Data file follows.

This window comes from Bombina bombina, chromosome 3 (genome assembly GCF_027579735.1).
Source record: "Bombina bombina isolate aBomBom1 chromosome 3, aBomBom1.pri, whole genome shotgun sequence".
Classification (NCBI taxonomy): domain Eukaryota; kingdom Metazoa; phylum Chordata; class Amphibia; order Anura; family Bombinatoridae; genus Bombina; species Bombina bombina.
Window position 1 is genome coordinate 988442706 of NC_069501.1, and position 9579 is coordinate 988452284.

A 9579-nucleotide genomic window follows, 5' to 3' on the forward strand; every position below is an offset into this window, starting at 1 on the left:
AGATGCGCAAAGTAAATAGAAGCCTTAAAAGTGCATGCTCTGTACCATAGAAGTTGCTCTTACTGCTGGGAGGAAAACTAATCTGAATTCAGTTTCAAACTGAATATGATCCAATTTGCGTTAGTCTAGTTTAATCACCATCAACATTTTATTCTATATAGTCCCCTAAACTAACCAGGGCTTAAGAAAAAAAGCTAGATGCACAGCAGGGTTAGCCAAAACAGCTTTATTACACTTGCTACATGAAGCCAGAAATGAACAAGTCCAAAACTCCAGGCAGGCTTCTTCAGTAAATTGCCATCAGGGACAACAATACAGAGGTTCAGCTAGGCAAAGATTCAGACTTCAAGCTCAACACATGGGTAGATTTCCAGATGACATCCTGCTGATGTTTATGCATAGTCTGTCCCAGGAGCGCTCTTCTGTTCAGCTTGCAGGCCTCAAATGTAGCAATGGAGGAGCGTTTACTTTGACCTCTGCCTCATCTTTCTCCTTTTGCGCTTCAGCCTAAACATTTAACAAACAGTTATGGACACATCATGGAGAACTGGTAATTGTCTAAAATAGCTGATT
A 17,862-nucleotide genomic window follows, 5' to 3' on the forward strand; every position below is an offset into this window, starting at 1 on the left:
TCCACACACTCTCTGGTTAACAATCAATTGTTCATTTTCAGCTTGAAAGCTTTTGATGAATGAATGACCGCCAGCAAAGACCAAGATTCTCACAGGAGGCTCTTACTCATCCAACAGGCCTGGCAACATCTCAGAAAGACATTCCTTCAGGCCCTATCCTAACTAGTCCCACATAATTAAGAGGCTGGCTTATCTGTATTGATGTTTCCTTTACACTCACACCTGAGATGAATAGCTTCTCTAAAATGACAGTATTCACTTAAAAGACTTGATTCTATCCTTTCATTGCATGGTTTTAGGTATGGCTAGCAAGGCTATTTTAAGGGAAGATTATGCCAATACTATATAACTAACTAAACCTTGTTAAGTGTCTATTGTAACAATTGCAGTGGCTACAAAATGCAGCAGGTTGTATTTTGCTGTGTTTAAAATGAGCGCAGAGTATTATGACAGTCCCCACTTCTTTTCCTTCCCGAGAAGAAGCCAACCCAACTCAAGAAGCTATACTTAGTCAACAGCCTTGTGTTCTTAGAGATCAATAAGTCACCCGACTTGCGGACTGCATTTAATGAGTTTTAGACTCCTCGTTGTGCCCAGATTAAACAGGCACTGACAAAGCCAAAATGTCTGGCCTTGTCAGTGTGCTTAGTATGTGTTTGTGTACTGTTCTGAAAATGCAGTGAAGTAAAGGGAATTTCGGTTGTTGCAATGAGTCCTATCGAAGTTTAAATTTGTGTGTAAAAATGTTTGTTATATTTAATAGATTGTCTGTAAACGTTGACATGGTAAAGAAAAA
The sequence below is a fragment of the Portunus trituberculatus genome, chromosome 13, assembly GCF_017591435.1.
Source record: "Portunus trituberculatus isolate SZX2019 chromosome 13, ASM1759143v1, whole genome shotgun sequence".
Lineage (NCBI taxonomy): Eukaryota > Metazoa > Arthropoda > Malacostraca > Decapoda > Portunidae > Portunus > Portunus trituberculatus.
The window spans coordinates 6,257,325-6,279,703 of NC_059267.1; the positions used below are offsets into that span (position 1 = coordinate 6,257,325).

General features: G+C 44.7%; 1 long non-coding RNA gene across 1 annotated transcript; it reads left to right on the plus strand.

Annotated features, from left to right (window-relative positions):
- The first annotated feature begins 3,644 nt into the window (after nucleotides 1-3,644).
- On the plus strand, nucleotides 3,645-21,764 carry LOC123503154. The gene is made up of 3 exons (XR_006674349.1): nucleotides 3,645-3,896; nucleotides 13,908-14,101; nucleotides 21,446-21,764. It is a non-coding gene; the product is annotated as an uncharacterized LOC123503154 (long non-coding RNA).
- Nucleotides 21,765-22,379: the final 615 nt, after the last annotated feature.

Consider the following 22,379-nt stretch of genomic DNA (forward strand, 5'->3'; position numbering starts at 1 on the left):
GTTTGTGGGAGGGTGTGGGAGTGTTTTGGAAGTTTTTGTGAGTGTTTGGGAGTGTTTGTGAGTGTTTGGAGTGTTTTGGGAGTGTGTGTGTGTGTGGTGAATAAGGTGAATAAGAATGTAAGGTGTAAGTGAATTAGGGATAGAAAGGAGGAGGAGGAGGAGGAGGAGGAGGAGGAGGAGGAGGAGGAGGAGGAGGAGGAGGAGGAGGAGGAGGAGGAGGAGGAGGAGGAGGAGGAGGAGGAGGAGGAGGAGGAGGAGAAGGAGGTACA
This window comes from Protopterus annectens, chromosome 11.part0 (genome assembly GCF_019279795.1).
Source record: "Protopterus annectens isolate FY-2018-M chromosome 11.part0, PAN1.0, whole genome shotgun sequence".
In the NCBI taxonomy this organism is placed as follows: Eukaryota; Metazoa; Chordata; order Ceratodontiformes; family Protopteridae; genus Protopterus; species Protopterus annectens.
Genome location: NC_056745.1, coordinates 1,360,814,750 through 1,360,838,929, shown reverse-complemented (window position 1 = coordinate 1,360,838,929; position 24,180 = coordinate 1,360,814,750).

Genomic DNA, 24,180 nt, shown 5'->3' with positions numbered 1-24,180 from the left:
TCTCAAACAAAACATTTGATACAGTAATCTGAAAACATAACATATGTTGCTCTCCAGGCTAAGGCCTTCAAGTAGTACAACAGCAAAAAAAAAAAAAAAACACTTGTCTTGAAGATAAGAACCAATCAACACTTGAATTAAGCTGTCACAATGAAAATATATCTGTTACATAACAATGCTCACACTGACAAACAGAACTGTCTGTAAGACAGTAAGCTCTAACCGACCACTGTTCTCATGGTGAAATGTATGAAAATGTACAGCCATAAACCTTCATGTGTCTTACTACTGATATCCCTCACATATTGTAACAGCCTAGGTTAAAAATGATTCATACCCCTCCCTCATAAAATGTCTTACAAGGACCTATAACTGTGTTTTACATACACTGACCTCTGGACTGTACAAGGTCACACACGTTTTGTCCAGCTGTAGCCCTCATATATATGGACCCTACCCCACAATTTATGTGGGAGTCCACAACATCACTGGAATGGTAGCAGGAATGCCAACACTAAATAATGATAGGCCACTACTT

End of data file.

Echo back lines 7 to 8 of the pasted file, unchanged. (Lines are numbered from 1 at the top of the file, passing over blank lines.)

A 17,862-nucleotide genomic window follows, 5' to 3' on the forward strand; every position below is an offset into this window, starting at 1 on the left:
TCCACACACTCTCTGGTTAACAATCAATTGTTCATTTTCAGCTTGAAAGCTTTTGATGAATGAATGACCGCCAGCAAAGACCAAGATTCTCACAGGAGGCTCTTACTCATCCAACAGGCCTGGCAACATCTCAGAAAGACATTCCTTCAGGCCCTATCCTAACTAGTCCCACATAATTAAGAGGCTGGCTTATCTGTATTGATGTTTCCTTTACACTCACACCTGAGATGAATAGCTTCTCTAAAATGACAGTATTCACTTAAAAGACTTGATTCTATCCTTTCATTGCATGGTTTTAGGTATGGCTAGCAAGGCTATTTTAAGGGAAGATTATGCCAATACTATATAACTAACTAAACCTTGTTAAGTGTCTATTGTAACAATTGCAGTGGCTACAAAATGCAGCAGGTTGTATTTTGCTGTGTTTAAAATGAGCGCAGAGTATTATGACAGTCCCCACTTCTTTTCCTTCCCGAGAAGAAGCCAACCCAACTCAAGAAGCTATACTTAGTCAACAGCCTTGTGTTCTTAGAGATCAATAAGTCACCCGACTTGCGGACTGCATTTAATGAGTTTTAGACTCCTCGTTGTGCCCAGATTAAACAGGCACTGACAAAGCCAAAATGTCTGGCCTTGTCAGTGTGCTTAGTATGTGTTTGTGTACTGTTCTGAAAATGCAGTGAAGTAAAGGGAATTTCGGTTGTTGCAATGAGTCCTATCGAAGTTTAAATTTGTGTGTAAAAATGTTTGTTATATTTAATAGATTGTCTGTAAACGTTGACATGGTAAAGAAAAA